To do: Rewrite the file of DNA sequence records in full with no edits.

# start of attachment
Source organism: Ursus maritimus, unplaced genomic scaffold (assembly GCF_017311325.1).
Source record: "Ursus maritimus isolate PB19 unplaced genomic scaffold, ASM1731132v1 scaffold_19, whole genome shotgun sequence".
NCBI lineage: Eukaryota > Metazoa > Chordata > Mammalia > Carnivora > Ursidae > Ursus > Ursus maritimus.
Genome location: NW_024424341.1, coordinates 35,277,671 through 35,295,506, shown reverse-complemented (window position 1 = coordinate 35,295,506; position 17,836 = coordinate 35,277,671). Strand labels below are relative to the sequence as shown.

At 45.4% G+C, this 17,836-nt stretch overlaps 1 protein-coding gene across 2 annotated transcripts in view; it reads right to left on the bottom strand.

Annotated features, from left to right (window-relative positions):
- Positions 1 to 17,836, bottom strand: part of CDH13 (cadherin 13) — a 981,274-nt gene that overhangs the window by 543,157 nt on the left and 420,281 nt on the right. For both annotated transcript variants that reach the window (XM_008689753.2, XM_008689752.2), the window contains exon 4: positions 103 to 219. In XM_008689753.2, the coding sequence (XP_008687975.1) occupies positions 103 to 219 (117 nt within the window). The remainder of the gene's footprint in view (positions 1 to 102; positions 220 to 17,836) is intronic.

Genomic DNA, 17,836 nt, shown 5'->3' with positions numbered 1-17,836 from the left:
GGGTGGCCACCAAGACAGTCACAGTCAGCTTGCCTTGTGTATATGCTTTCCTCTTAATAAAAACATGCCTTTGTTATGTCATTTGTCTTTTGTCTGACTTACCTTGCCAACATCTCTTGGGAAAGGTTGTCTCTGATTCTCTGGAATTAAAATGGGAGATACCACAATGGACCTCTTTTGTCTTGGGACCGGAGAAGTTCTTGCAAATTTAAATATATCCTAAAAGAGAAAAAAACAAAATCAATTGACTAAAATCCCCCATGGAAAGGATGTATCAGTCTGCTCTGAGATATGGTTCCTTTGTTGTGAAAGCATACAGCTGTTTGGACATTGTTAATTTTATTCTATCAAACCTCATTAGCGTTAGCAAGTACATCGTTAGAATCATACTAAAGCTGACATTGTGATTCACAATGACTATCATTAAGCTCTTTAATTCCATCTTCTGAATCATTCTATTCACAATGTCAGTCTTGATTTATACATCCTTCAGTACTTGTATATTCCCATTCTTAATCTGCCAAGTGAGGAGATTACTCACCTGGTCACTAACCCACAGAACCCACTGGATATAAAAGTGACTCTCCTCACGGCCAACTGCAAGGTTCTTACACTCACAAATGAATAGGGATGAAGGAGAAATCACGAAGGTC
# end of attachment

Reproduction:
Source organism: Ursus maritimus, unplaced genomic scaffold (assembly GCF_017311325.1).
Source record: "Ursus maritimus isolate PB19 unplaced genomic scaffold, ASM1731132v1 scaffold_19, whole genome shotgun sequence".
NCBI lineage: Eukaryota > Metazoa > Chordata > Mammalia > Carnivora > Ursidae > Ursus > Ursus maritimus.
Genome location: NW_024424341.1, coordinates 35,277,671 through 35,295,506, shown reverse-complemented (window position 1 = coordinate 35,295,506; position 17,836 = coordinate 35,277,671). Strand labels below are relative to the sequence as shown.

At 45.4% G+C, this 17,836-nt stretch overlaps 1 protein-coding gene across 2 annotated transcripts in view; it reads right to left on the bottom strand.

Annotated features, from left to right (window-relative positions):
- Positions 1 to 17,836, bottom strand: part of CDH13 (cadherin 13) — a 981,274-nt gene that overhangs the window by 543,157 nt on the left and 420,281 nt on the right. For both annotated transcript variants that reach the window (XM_008689753.2, XM_008689752.2), the window contains exon 4: positions 103 to 219. In XM_008689753.2, the coding sequence (XP_008687975.1) occupies positions 103 to 219 (117 nt within the window). The remainder of the gene's footprint in view (positions 1 to 102; positions 220 to 17,836) is intronic.

Genomic DNA, 17,836 nt, shown 5'->3' with positions numbered 1-17,836 from the left:
GGGTGGCCACCAAGACAGTCACAGTCAGCTTGCCTTGTGTATATGCTTTCCTCTTAATAAAAACATGCCTTTGTTATGTCATTTGTCTTTTGTCTGACTTACCTTGCCAACATCTCTTGGGAAAGGTTGTCTCTGATTCTCTGGAATTAAAATGGGAGATACCACAATGGACCTCTTTTGTCTTGGGACCGGAGAAGTTCTTGCAAATTTAAATATATCCTAAAAGAGAAAAAAACAAAATCAATTGACTAAAATCCCCCATGGAAAGGATGTATCAGTCTGCTCTGAGATATGGTTCCTTTGTTGTGAAAGCATACAGCTGTTTGGACATTGTTAATTTTATTCTATCAAACCTCATTAGCGTTAGCAAGTACATCGTTAGAATCATACTAAAGCTGACATTGTGATTCACAATGACTATCATTAAGCTCTTTAATTCCATCTTCTGAATCATTCTATTCACAATGTCAGTCTTGATTTATACATCCTTCAGTACTTGTATATTCCCATTCTTAATCTGCCAAGTGAGGAGATTACTCACCTGGTCACTAACCCACAGAACCCACTGGATATAAAAGTGACTCTCCTCACGGCCAACTGCAAGGTTCTTACACTCACAAATGAATAGGGATGAAGGAGAAATCACGAAGGTC